Genetic Fingerprinting

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  • Genetic Fingerprinting
    • Uses
      • Paternity Testing
        • DNA fingerprinting is used to probe our heredity
          • Comparing the banding patterns of a child with a possible parent to generate the probability of relatedness
            • If two banding patterns are similar enough then those two people are most likely related
      • Crime Scenes
        • DNA samples gathered at a crime scene can be compared with the DNA of a suspect to determine whether or not they were present
      • Genetic Disease
        • Helps us predict our future health
        • Can track down the genetic bases of inherited diseases
        • If a pattern continually occurs in different patients scientists can narrow it down to which genes are possibly involved
          • Can be used pre-natally to screen both parents and foetus for inherited abnormalities
            • E.G. Muscular Dystrophy
    • Technique
      • 1. DNA is separated from the sample and RESTRIC-TION ENDO-NUCLEASES cut the DNA into sections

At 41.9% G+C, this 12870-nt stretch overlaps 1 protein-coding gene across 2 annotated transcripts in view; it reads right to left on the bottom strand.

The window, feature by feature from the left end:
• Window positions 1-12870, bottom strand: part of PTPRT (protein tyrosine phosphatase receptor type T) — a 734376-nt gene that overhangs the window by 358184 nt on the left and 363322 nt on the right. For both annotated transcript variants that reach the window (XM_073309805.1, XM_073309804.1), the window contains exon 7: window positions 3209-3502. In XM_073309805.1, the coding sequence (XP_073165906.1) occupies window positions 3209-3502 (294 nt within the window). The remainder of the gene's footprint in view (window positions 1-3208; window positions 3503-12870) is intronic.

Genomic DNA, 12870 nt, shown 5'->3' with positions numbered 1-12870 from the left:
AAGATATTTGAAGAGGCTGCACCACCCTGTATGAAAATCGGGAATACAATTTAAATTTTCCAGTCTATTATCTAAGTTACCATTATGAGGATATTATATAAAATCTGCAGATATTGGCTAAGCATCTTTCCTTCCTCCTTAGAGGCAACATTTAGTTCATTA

• 2. DNA fragments are separated in AGAROSE gel using ELECTRO-PHORESIS - DNA fragment are exposed to an electric current
        • DNA is negatively charged and moves to the negative end - smaller fragments move further and faster, creating bands according to fragment size
      • 3. Fragments are transferred to a nylon membrane - Southern Blotting
        • Radioactive DNA probes attach to specific portions of the fragments - core sequences
      • 4. Portions of DNA not bound are washed off
        • Remaining DNA still attached to the nylon membrane is placed next to a sheet of x-ray film
          • Radioactive probes on the DNA expose the film to reveal a banding pattern.
    • Technique for determining the likelihood that genetic material came from a particular individual or group
      • 'Bands' of DNA are generated when stretches of DNA are cut up at the points of difference in the nucleotide chain
        • The number and width of the bands create a unique profile
    • Exons are regions of DNA that code for proteins
      • Introns are areas of noncoding DNA found between exons - they contain blocks of repeated nucleotides
        • The number of times these blocks are repeated produces variation in individuals

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